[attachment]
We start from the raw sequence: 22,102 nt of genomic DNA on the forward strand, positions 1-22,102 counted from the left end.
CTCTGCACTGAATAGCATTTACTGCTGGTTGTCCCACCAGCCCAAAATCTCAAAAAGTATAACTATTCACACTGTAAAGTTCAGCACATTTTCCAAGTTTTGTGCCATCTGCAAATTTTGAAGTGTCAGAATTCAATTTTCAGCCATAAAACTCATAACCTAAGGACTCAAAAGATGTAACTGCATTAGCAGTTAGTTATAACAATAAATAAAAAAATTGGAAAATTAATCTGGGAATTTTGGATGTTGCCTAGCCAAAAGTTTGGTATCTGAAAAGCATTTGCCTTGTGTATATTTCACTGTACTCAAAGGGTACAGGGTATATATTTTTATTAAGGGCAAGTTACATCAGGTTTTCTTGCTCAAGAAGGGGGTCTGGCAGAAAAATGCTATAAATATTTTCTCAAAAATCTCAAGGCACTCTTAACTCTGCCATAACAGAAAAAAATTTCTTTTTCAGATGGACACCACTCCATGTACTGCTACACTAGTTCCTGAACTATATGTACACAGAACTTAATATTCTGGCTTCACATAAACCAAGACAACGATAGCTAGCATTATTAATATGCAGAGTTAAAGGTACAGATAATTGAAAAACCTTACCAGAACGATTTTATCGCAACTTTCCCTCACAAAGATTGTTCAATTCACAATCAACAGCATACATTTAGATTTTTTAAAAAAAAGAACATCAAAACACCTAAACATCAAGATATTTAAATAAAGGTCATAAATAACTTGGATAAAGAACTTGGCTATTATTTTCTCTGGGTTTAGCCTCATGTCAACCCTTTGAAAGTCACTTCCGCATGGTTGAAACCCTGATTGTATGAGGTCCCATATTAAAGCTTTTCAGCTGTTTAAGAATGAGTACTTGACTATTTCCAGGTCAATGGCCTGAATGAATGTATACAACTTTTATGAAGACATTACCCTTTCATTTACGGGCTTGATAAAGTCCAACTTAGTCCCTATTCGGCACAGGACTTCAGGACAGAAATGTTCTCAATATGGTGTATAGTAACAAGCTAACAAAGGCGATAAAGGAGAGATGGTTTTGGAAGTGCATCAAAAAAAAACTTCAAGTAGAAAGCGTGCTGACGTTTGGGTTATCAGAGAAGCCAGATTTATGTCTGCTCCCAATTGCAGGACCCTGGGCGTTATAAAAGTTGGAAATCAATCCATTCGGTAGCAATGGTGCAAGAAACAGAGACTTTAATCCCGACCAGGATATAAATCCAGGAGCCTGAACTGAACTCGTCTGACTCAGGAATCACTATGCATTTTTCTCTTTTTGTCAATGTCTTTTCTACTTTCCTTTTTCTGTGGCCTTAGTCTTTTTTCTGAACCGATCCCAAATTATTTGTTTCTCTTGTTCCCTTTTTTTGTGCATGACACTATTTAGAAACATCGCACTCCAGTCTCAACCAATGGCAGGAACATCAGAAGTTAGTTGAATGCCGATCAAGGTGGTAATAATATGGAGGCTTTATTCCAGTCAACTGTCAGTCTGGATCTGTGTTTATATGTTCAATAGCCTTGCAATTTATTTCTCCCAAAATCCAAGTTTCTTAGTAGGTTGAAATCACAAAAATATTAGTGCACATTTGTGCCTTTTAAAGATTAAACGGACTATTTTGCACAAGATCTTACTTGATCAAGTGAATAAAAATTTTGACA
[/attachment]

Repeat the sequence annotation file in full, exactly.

We start from the raw sequence: 22,102 nt of genomic DNA on the forward strand, positions 1-22,102 counted from the left end.
CTCTGCACTGAATAGCATTTACTGCTGGTTGTCCCACCAGCCCAAAATCTCAAAAAGTATAACTATTCACACTGTAAAGTTCAGCACATTTTCCAAGTTTTGTGCCATCTGCAAATTTTGAAGTGTCAGAATTCAATTTTCAGCCATAAAACTCATAACCTAAGGACTCAAAAGATGTAACTGCATTAGCAGTTAGTTATAACAATAAATAAAAAAATTGGAAAATTAATCTGGGAATTTTGGATGTTGCCTAGCCAAAAGTTTGGTATCTGAAAAGCATTTGCCTTGTGTATATTTCACTGTACTCAAAGGGTACAGGGTATATATTTTTATTAAGGGCAAGTTACATCAGGTTTTCTTGCTCAAGAAGGGGGTCTGGCAGAAAAATGCTATAAATATTTTCTCAAAAATCTCAAGGCACTCTTAACTCTGCCATAACAGAAAAAAATTTCTTTTTCAGATGGACACCACTCCATGTACTGCTACACTAGTTCCTGAACTATATGTACACAGAACTTAATATTCTGGCTTCACATAAACCAAGACAACGATAGCTAGCATTATTAATATGCAGAGTTAAAGGTACAGATAATTGAAAAACCTTACCAGAACGATTTTATCGCAACTTTCCCTCACAAAGATTGTTCAATTCACAATCAACAGCATACATTTAGATTTTTTAAAAAAAAGAACATCAAAACACCTAAACATCAAGATATTTAAATAAAGGTCATAAATAACTTGGATAAAGAACTTGGCTATTATTTTCTCTGGGTTTAGCCTCATGTCAACCCTTTGAAAGTCACTTCCGCATGGTTGAAACCCTGATTGTATGAGGTCCCATATTAAAGCTTTTCAGCTGTTTAAGAATGAGTACTTGACTATTTCCAGGTCAATGGCCTGAATGAATGTATACAACTTTTATGAAGACATTACCCTTTCATTTACGGGCTTGATAAAGTCCAACTTAGTCCCTATTCGGCACAGGACTTCAGGACAGAAATGTTCTCAATATGGTGTATAGTAACAAGCTAACAAAGGCGATAAAGGAGAGATGGTTTTGGAAGTGCATCAAAAAAAAACTTCAAGTAGAAAGCGTGCTGACGTTTGGGTTATCAGAGAAGCCAGATTTATGTCTGCTCCCAATTGCAGGACCCTGGGCGTTATAAAAGTTGGAAATCAATCCATTCGGTAGCAATGGTGCAAGAAACAGAGACTTTAATCCCGACCAGGATATAAATCCAGGAGCCTGAACTGAACTCGTCTGACTCAGGAATCACTATGCATTTTTCTCTTTTTGTCAATGTCTTTTCTACTTTCCTTTTTCTGTGGCCTTAGTCTTTTTTCTGAACCGATCCCAAATTATTTGTTTCTCTTGTTCCCTTTTTTTGTGCATGACACTATTTAGAAACATCGCACTCCAGTCTCAACCAATGGCAGGAACATCAGAAGTTAGTTGAATGCCGATCAAGGTGGTAATAATATGGAGGCTTTATTCCAGTCAACTGTCAGTCTGGATCTGTGTTTATATGTTCAATAGCCTTGCAATTTATTTCTCCCAAAATCCAAGTTTCTTAGTAGGTTGAAATCACAAAAATATTAGTGCACATTTGTGCCTTTTAAAGATTAAACGGACTATTTTGCACAAGATCTTACTTGATCAAGTGAATAAAAATTTTGACA